Opinion

An open debate on Israel

When John Mearsheimer and Stephen Walt wrote about "The Israel Lobby" in 2006, many supporters of Israel were outraged. How, they wanted to know, could anyone say that the United States offered "unwavering support" to Israel? Worse yet, how did these two misguided professors dare suggest that there was a cabal of die-hard Zionists in the media, in Congress, in the Pentagon and in neocon think tanks working to ensure that U.S. policy did not deviate from the pro-Israel party line?

The debate was ferocious; the world (or at least the part that cares about these things) divided along angry partisan lines. Mearsheimer and Walt were shouted down in many quarters as anti-Semites. Needless to say, no resolution was reached, and eventually the furor died down.

Several weeks ago, however, it re-erupted after President Obama appointed Charles W. Freeman Jr., a former U.S. ambassador to Saudi Arabia, as chairman of the National Intelligence Council. Vehement objections came from several of Israel's most loyal supporters in Congress, from some journalists and lobbyists known for their strong support of the Jewish state, and from other members of what some would no doubt call, well, the Israel lobby.

Freeman was not the sort of person they were ever going to like. He once said that "the brutal oppression of the Palestinians by the Israeli occupation shows no sign of ending." He also said: "American identification with Israel has become total." Israel, he once said, "excels at war; sadly, it has shown no talent for peace."

Those are certainly provocative statements. On the other hand, Freeman was backed by a group of 17 former U.S. ambassadors who described him as a man of integrity who "would never let his personal views shade or distort intelligence assessments," and defended by Director of National Intelligence Dennis C. Blair, who called him "a person of strong views, of an inventive mind in the analytical point of view."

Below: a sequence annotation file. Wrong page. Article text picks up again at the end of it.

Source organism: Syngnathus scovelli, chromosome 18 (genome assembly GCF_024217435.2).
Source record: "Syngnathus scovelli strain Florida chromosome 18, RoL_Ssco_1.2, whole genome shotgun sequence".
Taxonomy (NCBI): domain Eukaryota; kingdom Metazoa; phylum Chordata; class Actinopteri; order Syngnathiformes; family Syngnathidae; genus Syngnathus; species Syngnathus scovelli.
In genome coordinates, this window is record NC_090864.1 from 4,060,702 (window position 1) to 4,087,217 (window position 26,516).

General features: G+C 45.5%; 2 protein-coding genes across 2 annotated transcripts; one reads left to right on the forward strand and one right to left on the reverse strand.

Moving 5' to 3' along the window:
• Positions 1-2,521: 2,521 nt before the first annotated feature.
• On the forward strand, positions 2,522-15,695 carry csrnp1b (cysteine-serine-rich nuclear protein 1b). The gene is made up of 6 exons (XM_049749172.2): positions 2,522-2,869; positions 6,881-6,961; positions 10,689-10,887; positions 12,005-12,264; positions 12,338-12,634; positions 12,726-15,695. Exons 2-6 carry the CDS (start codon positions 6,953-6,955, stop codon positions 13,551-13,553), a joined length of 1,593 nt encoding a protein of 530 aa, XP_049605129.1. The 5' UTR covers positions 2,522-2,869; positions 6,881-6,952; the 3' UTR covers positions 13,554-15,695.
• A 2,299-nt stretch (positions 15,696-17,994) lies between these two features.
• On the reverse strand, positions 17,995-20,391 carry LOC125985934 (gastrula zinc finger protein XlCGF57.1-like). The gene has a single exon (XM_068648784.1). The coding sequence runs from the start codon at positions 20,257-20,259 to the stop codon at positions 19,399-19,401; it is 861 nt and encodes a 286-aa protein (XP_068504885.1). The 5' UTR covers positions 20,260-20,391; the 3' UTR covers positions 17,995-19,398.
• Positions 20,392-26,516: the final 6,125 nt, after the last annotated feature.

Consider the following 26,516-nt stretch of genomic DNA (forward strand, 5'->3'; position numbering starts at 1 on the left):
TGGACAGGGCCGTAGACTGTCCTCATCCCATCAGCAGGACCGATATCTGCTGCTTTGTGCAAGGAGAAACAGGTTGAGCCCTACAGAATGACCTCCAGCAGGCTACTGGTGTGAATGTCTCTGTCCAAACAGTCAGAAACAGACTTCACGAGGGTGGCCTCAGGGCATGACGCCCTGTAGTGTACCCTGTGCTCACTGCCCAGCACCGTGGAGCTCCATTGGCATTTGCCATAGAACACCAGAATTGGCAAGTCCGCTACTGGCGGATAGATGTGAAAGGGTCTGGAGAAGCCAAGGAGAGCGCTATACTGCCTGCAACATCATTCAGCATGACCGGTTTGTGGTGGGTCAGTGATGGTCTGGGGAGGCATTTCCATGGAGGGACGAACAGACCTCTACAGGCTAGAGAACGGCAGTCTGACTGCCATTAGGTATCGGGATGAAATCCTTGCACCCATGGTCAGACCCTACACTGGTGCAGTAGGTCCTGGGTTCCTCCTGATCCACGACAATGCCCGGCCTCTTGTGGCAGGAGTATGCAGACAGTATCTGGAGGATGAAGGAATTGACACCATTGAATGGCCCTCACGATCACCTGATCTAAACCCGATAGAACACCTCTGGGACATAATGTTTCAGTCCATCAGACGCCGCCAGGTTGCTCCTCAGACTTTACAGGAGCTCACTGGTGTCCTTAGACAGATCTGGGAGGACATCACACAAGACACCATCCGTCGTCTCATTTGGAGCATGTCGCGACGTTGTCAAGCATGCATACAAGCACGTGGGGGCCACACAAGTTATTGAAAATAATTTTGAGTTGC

But Freeman's critics kept at him, and on Tuesday, Freeman withdrew from the appointment. Afterward, he was blunt: "The tactics of the Israel Lobby plumb the depths of dishonor and indecency" and reflect "an utter disregard for truth."

Our opinion is this: Israel is America's friend and ally. It deserves to exist safely within secure borders. We hope it will continue to prosper as a refuge for Jews and a vibrant democracy in the region (alongside an equally democratic Palestinian state in the West Bank and Gaza). But we do not believe that Israel should be immune from criticism or that there is room for only one point of view in our government.

U.S. policy has been extremely supportive of Israel over the years, as have many of our policymakers. That's fine. But theirs should not be the only voices allowed in the room.

Copyright © 2014, Los Angeles Times
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